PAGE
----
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Default Rates

8 March 2017 by Mark Holman

It’s been a while since we commented on this, but as spread levels in European high yield converge on the post-global financial crisis lows that we hit in Q2 2014, we need to be confident that the default rate is continuing to be well anchored.

Source: BAML

Here in Europe, the 12 month trailing default rate remains stable and importantly, at a very low level, with the February data showing it stationary at just 1.9% . Europe of course has virtually no exposure to the commodity, metals and mining sectors, where most of the pain has been felt.

In the US, where just 12 months ago there was a reasonable degree of panic in the market, the same default rate dropped to 7.1% from 7.5%; all of this can be attributed to the commodities sector where the default rate dropped by a full 300bps to 20.3%. This can be expected to drop further in coming months, which should trigger additional improvements in the overall rate. Importantly, the underlying rate in the US, when you strip out the commodity, metals and mining sectors, also remains relatively low and stable at just 3.3%.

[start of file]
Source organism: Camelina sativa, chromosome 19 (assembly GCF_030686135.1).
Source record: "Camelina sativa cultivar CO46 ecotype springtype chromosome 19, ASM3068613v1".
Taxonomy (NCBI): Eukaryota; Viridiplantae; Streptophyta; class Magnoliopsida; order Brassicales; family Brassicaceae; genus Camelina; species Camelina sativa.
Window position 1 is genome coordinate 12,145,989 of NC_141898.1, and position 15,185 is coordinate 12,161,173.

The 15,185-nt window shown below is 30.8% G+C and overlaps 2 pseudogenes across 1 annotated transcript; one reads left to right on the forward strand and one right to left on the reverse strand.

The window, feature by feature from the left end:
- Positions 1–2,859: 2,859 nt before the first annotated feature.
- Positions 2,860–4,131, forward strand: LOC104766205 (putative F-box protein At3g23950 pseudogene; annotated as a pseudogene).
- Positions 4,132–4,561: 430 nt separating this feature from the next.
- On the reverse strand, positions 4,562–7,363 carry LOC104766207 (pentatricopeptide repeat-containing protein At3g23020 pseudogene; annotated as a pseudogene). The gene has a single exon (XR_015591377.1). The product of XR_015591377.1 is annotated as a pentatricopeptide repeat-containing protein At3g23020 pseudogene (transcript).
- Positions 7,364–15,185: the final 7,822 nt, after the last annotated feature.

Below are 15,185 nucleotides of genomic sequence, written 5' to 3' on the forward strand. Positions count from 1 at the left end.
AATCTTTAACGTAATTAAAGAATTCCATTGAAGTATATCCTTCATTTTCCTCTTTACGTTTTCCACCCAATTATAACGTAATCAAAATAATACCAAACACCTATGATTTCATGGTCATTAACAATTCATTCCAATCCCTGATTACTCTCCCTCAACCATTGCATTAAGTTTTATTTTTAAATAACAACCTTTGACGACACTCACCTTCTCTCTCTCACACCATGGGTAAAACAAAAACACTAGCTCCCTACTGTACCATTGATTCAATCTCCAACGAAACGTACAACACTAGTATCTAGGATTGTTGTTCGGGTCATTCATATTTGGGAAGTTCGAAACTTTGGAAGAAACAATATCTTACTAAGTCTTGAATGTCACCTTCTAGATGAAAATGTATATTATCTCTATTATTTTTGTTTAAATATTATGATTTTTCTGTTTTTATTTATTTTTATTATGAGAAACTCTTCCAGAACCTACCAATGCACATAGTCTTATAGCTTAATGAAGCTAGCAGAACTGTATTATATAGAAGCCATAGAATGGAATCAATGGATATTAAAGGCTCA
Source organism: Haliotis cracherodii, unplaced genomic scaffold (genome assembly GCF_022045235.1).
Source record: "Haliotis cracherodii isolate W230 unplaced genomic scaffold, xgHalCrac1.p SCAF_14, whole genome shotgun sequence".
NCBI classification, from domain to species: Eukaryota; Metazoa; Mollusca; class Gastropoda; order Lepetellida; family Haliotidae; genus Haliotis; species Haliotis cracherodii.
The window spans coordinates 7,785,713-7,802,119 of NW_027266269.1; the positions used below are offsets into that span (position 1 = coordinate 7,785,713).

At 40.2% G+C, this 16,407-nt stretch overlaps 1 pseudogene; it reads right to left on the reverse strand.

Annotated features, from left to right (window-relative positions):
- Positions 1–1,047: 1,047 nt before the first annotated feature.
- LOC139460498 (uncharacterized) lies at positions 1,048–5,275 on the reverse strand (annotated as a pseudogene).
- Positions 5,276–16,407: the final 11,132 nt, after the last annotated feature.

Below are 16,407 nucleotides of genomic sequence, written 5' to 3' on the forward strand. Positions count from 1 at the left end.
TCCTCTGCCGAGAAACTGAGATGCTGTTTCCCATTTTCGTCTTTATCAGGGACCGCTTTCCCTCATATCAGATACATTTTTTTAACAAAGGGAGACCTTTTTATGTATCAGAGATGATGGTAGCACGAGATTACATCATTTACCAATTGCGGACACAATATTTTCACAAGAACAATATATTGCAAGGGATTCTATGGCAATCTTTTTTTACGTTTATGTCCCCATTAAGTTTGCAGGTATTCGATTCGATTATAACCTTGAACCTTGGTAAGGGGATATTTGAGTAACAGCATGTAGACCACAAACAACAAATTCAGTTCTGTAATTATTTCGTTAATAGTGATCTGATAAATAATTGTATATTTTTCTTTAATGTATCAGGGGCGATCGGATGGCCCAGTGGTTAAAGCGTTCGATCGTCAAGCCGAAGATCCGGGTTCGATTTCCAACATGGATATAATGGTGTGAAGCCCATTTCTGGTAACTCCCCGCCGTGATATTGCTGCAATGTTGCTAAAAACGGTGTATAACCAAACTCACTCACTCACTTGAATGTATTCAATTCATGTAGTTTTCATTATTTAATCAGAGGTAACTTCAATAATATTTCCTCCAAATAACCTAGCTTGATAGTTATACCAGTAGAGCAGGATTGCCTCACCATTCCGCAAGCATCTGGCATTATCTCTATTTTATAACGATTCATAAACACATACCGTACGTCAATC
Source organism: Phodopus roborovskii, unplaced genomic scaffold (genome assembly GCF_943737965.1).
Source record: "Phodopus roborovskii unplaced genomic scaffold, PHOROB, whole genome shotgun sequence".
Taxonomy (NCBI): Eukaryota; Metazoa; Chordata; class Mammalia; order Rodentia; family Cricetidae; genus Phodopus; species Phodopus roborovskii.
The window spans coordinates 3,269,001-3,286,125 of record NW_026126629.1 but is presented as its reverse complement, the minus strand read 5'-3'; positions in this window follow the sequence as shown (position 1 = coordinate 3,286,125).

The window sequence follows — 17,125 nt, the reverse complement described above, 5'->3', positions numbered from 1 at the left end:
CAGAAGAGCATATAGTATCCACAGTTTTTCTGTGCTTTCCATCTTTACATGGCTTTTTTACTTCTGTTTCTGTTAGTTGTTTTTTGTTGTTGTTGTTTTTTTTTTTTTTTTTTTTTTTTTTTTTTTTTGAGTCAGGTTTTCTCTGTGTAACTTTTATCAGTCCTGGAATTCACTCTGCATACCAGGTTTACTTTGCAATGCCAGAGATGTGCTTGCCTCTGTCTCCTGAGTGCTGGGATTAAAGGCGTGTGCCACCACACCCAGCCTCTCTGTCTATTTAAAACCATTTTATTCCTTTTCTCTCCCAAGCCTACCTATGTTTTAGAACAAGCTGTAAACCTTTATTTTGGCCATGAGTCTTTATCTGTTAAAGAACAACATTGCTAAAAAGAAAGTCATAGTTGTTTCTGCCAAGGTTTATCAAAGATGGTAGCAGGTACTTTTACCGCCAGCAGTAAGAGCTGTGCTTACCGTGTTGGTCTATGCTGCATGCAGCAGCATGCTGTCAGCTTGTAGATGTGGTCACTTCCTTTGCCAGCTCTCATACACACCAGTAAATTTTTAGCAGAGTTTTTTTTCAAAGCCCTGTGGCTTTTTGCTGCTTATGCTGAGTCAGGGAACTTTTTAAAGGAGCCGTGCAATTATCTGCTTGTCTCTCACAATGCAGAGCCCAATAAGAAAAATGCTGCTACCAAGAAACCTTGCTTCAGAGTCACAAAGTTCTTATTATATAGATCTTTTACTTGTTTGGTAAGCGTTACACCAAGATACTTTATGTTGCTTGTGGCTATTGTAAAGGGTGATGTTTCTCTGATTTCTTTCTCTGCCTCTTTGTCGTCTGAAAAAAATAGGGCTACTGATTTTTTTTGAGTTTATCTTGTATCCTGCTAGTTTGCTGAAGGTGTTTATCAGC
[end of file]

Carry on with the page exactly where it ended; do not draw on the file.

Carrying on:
With broadly positive economic data from both sides of the Atlantic, and still accommodating monetary policies – as well as President Trump extending the US economic cycle further, we are of the view that the tightening in high yield spreads is justified and we are likely to make new lows in spreads, before the cycle ends.

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